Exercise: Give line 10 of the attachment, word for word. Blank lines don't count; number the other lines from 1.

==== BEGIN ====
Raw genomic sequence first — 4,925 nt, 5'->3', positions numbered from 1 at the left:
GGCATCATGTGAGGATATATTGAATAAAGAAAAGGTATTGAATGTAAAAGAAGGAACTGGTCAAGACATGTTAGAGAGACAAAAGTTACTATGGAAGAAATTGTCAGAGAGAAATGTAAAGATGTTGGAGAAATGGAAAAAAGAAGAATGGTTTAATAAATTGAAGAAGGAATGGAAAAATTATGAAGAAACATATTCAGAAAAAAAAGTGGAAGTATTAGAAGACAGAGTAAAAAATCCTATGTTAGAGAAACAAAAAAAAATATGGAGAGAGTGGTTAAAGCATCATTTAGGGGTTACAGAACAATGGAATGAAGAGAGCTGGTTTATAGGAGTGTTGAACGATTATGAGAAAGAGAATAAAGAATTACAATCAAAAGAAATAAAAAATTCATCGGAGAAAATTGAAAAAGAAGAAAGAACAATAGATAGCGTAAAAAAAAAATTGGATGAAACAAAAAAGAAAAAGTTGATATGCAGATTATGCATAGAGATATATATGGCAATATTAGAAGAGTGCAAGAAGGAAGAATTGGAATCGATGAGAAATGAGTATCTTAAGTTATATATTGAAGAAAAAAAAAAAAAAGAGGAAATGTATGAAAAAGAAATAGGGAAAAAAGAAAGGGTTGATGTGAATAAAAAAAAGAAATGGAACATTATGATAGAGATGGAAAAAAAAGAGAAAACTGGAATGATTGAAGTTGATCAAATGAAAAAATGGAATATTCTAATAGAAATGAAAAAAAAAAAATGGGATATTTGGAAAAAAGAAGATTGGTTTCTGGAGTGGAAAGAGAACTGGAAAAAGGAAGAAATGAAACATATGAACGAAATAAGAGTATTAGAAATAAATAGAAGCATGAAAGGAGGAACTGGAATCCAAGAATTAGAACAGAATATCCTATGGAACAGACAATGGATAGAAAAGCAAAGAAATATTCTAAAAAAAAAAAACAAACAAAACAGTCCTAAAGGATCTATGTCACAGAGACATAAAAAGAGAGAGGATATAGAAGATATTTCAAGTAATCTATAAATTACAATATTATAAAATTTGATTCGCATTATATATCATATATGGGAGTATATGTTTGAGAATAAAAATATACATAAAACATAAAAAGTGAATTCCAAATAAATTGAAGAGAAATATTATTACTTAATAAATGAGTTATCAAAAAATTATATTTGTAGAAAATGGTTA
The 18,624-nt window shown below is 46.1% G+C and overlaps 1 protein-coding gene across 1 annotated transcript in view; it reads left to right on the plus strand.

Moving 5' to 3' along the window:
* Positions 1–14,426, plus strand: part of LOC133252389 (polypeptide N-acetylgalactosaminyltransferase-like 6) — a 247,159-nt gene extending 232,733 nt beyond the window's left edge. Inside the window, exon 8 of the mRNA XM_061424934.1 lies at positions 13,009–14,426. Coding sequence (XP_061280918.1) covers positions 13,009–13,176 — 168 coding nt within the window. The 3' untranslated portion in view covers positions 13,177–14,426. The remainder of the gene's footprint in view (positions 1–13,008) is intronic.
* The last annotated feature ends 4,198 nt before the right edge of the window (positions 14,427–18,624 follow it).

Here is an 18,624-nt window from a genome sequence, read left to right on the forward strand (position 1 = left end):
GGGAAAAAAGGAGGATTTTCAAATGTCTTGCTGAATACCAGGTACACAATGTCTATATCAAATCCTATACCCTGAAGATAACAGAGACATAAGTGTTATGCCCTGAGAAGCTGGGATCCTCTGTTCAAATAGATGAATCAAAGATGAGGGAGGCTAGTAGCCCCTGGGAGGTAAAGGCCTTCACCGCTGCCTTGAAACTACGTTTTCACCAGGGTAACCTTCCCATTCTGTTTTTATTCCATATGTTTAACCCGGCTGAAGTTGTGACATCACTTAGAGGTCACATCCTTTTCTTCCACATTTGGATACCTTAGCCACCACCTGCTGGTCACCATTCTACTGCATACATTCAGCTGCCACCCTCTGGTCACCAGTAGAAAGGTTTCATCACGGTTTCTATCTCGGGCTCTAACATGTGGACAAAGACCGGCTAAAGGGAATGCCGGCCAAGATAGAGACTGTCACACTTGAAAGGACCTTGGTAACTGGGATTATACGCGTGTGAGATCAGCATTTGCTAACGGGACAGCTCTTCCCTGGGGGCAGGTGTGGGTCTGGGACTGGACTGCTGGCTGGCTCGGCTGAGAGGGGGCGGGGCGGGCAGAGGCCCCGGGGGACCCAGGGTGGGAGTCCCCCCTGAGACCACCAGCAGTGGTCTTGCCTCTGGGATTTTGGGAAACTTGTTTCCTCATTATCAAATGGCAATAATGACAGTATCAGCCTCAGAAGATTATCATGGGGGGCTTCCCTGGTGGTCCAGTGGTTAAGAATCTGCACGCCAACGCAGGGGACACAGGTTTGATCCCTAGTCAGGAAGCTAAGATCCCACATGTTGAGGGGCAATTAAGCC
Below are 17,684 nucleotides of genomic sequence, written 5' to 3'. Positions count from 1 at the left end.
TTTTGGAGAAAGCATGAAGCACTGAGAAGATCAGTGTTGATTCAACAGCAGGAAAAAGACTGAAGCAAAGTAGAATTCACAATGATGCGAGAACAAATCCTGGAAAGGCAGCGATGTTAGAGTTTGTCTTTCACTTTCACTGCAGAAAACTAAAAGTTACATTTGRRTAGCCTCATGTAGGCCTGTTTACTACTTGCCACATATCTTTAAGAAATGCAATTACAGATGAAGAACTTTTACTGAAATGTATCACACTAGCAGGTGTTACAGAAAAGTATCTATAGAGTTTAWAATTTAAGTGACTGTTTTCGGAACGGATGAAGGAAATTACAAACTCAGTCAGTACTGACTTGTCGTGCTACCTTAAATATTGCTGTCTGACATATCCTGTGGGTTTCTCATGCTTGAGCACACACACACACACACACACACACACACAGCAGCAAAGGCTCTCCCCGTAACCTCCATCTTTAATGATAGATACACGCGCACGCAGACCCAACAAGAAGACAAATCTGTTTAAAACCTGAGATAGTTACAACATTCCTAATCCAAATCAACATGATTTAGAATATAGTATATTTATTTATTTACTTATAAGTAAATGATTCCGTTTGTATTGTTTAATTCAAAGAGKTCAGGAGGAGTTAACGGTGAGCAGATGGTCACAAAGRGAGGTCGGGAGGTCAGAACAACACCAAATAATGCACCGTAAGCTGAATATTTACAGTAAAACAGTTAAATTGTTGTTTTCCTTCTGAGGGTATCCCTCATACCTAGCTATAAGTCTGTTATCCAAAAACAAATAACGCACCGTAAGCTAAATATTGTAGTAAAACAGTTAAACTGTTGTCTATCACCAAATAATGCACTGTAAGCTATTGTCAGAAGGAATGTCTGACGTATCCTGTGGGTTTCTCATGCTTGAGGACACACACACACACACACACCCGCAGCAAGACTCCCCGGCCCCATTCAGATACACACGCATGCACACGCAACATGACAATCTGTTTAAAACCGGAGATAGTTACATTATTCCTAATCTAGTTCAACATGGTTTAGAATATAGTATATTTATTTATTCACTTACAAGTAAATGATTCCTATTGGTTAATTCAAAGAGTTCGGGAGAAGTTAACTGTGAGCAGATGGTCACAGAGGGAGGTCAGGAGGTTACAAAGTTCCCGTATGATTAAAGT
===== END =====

TTTTGGAGAAAGCATGAAGCACTGAGAAGATCAGTGTTGATTCAACAGCAGGAAAAAGACTGAAGCAAAGTAGAATTCACAATGATGCGAGAACAAATCCTGGAAAGGCAGCGATGTTAGAGTTTGTCTTTCACTTTCACTGCAGAAAACTAAAAGTTACATTTGRRTAGCCTCATGTAGGCCTGTTTACTACTTGCCACATATCTTTAAGAAATGCAATTACAGATGAAGAACTTTTACTGAAATGTATCACACTAGCAGGTGTTACAGAAAAGTATCTATAGAGTTTAWAATTTAAGTGACTGTTTTCGGAACGGATGAAGGAAATTACAAACTCAGTCAGTACTGACTTGTCGTGCTACCTTAAATATTGCTGTCTGACATATCCTGTGGGTTTCTCATGCTTGAGCACACACACACACACACACACACACACACAGCAGCAAAGGCTCTCCCCGTAACCTCCATCTTTAATGATAGATACACGCGCACGCAGACCCAACAAGAAGACAAATCTGTTTAAAACCTGAGATAGTTACAACATTCCTAATCCAAATCAACATGATTTAGAATATAGTATATTTATTTATTTACTTATAAGTAAATGATTCCGTTTGTATTGTTTAATTCAAAGAGKTCAGGAGGAGTTAACGGTGAGCAGATGGTCACAAAGRGAGGTCGGGAGGTCAGAACAACACCAAATAATGCACCGTAAGCTGAATATTTACAGTAAAACAGTTAAATTGTTGTTTTCCTTCTGAGGGTATCCCTCATACCTAGCTATAAGTCTGTTATCCAAAAACAAATAACGCACCGTAAGCTAAATATTGTAGTAAAACAGTTAAACTGTTGTCTATCACCAAATAATGCACTGTAAGCTATTGTCAGAAGGAATGTCTGACGTATCCTGTGGGTTTCTCATGCTTGAGGACACACACACACACACACACCCGCAGCAAGACTCCCCGGCCCCATTCAGATACACACGCATGCACACGCAACATGACAATCTGTTTAAAACCGGAGATAGTTACATTATTCCTAATCTAGTTCAACATGGTTTAGAATATAGTATATTTATTTATTCACTTACAAGTAAATGATTCCTATTGGTTAATTCAAAGAGTTCGGGAGAAGTTAACTGTGAGCAGATGGTCACAGAGGGAGGTCAGGAGGTTACAAAGTTCCCGTATGATTAAAGT